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The CCGT came about as side project for Christian and the engineers at Koenigsegg. When Christian started to build and design the first CC prototype, racing was always part of the larger pictures. Hence Christian studied the ACO Le Mans regulation and made sure that his car would fit the regulation for one for the most interesting racing categories at the time – the GT1 Class.
The regulations stated that the car is not allowed to be wider than 2 meters and that the cockpit has to have at least 70% of the width of the car. So Christian designed the car to these exact measurements so that the road car would be a perfect basis for a GT1 car.
The CCGT was a side project that was worked upon when time was available from the engineering and building of the production cars. Hence it took several years to finish the first prototype. It was based on a Koenigsegg CCR, but with some elements from the CCX model, like the front lamps and some other small items.
The end result was staggering, the car was super stiff, weighed under 1000 kg without ballast, had over 600 kg downforce and over 600 hp normally aspirated, racing restricted hp.
The few people that have driven the CCGT state it handles like a dream and that it would have been very competitive
The reason why it never went racing? Two months after Koenigsegg started the first shake down runs of the first CCGT, the ACO and FIA changed regulations for the GT1 class. Carbon monocoques were no longer allowed and minimum production numbers went from a total of 20 cars over several years to 350 cars per year! Good night!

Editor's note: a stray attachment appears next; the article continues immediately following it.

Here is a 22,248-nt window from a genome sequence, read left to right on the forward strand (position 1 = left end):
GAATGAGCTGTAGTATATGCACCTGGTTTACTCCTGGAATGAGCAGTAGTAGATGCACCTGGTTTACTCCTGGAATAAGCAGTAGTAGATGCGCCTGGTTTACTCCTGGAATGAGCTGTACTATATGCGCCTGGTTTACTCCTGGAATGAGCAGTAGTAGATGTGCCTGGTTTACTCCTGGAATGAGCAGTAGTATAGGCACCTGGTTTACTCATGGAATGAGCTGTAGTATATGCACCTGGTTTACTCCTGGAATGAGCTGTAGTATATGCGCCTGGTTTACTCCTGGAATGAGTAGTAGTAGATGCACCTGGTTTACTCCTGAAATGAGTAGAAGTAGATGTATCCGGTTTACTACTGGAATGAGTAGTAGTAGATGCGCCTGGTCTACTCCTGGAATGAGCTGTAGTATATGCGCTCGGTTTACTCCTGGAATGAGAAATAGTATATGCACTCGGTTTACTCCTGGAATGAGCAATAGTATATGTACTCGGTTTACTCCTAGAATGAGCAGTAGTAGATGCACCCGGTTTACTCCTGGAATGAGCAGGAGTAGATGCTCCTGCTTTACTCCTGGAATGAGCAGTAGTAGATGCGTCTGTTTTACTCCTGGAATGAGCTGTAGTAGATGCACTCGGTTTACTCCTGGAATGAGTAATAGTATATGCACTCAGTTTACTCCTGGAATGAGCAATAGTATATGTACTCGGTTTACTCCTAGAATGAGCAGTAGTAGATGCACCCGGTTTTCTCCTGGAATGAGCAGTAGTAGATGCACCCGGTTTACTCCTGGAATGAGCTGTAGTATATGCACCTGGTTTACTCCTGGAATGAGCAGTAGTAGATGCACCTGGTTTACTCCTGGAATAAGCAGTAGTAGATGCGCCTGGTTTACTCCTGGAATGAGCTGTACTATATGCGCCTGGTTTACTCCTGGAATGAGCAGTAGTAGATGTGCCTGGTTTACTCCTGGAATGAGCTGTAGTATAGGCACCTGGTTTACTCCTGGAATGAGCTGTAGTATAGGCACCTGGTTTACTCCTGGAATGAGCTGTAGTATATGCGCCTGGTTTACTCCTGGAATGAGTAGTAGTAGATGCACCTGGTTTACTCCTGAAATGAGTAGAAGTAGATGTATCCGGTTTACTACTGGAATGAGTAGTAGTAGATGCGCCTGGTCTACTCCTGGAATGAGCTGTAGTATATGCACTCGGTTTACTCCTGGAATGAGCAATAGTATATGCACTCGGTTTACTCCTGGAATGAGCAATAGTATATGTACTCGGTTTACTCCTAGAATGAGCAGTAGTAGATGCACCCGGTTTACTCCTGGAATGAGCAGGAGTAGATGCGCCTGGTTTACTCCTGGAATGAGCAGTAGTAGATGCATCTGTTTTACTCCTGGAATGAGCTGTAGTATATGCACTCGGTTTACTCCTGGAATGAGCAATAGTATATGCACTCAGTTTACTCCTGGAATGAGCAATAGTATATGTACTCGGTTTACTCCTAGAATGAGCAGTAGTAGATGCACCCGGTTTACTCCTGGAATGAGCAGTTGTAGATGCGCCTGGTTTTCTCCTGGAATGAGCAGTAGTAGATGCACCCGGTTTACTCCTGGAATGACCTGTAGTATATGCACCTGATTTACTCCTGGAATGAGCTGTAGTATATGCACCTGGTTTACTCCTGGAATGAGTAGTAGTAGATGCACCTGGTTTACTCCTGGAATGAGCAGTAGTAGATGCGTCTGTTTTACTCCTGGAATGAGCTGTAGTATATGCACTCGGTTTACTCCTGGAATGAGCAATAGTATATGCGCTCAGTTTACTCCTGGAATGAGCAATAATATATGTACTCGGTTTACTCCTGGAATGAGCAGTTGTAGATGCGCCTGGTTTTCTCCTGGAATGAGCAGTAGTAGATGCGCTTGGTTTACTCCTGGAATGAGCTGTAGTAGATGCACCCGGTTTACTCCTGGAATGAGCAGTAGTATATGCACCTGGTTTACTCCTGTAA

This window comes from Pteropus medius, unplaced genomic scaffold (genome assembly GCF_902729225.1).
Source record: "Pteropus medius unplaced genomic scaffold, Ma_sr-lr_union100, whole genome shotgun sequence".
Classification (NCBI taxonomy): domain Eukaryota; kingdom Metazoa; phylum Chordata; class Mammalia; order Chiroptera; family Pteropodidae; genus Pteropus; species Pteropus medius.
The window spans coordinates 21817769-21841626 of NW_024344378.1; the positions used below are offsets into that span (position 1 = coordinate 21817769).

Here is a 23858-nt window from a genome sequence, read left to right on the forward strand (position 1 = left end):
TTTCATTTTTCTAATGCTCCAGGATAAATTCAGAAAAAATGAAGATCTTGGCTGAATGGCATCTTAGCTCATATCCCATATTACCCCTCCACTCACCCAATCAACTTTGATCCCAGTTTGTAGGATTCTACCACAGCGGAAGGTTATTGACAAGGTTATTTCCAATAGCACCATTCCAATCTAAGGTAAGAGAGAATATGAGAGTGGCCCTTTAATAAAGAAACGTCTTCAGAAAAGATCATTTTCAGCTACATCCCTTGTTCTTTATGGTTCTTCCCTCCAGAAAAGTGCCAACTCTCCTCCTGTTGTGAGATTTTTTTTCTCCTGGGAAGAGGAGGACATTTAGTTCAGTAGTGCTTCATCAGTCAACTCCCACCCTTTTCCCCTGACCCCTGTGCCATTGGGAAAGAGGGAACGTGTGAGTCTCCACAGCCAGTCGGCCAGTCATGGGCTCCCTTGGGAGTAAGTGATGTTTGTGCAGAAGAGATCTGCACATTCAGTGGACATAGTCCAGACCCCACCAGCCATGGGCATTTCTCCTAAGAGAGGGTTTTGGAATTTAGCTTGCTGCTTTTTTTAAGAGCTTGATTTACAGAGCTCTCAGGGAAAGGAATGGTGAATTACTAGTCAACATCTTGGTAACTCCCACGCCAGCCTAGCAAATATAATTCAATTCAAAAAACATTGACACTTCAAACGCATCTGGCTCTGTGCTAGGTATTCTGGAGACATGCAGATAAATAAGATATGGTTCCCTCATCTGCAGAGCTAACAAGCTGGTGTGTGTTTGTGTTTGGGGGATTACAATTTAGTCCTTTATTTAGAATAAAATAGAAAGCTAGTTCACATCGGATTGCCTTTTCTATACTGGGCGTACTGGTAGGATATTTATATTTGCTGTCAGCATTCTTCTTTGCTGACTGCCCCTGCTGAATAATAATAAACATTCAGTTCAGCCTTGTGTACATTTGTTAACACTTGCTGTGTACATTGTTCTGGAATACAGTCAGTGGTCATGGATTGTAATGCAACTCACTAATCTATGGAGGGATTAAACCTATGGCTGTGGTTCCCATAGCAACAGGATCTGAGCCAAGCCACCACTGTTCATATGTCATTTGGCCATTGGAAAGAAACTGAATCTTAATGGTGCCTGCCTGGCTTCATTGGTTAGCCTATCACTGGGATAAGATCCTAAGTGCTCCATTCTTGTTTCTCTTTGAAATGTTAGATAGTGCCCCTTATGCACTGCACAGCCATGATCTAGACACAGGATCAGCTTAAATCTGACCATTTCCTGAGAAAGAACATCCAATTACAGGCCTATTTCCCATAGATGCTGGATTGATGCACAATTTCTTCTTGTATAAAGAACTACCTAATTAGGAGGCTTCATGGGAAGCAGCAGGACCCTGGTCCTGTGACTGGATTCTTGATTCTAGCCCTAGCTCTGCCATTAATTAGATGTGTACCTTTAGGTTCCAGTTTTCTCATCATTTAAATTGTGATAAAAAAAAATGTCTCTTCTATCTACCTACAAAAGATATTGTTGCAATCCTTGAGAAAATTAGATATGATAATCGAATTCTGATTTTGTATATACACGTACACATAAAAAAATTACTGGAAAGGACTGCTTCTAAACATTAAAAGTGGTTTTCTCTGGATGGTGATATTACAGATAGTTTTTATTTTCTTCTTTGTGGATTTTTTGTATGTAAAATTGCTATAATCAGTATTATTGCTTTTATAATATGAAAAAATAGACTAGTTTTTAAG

There is no need to move or recline the front seats in order to get in and out of the rear row. This is made possible through the Koenigsegg Automated Twisted Synchrohelix Actuation Doors (KATSAD), that opens the full interior without the obstruction of B-pillars. The KATSAD has a very small opening footprint, which allows effortless access even when parked with limited surrounding space. The Gemera’s B-pillarless door system, coupled with the KATSAD, creates a completely new type of four-seater megacar – one that does not compromise anybody’s comfort and treats all four passengers with an equal amount of respect – also when getting in and out of the car.
THE GEMERA’S B-PILLARLESS DOOR SYSTEM
The door openings reveal an impressive four-seater space that boasts equal ease of access, comfort and respect for both front and rear passengers.
KOENIGSEGG AUTOMATED TWISTED SYNCHROHELIX ACTUATION DOORS (KATSAD)
Koenigsegg’s patented dihedral synchro-helix doors are even more dramatic in this car, as they are much longer. The doors still open with the same tiny footprint as the added length of the door only makes it stand taller in its open position. That is the beauty of Christian von Koenigsegg’s door solution – it kind of magically disappears and is unobtrusive.
The newly developed Tiny Friendly Giant engine (TFG), is coupled to the proven and patented electrified Koenigsegg Direct Drive (KDD) first pioneered in the Regera – a combination providing ultimate response from standstill to top speed in the form of a single gear direct drive. The result is a combined output of 1700 bhp and 3500 Nm of torque. The Gemera comes equipped with a small 800V battery, allowing it to travel up to 50 km in EV only mode and an additional 950 km in highway cruise speed in hybrid mode, before needing a fill-up – totaling a range of 1000 km.
The Koenigsegg Gemera´s engine is small. At the same time, it is big when it comes to power, torque and sound. Still, it is small when it comes to emissions and consumption. In short – it is a contradiction of an engine, developed and created by Koenigsegg and its sister company, Freevalve. Therefore, it has been named the “Tiny Friendly Giant” – or TFG for short. Being a two-liter three-cylinder engine, the TFG is future-proofed given its extreme performance, reduced fuel consumption and lowered emissions – not to forget its ability to run on second-generation CO2 neutral renewable fuels.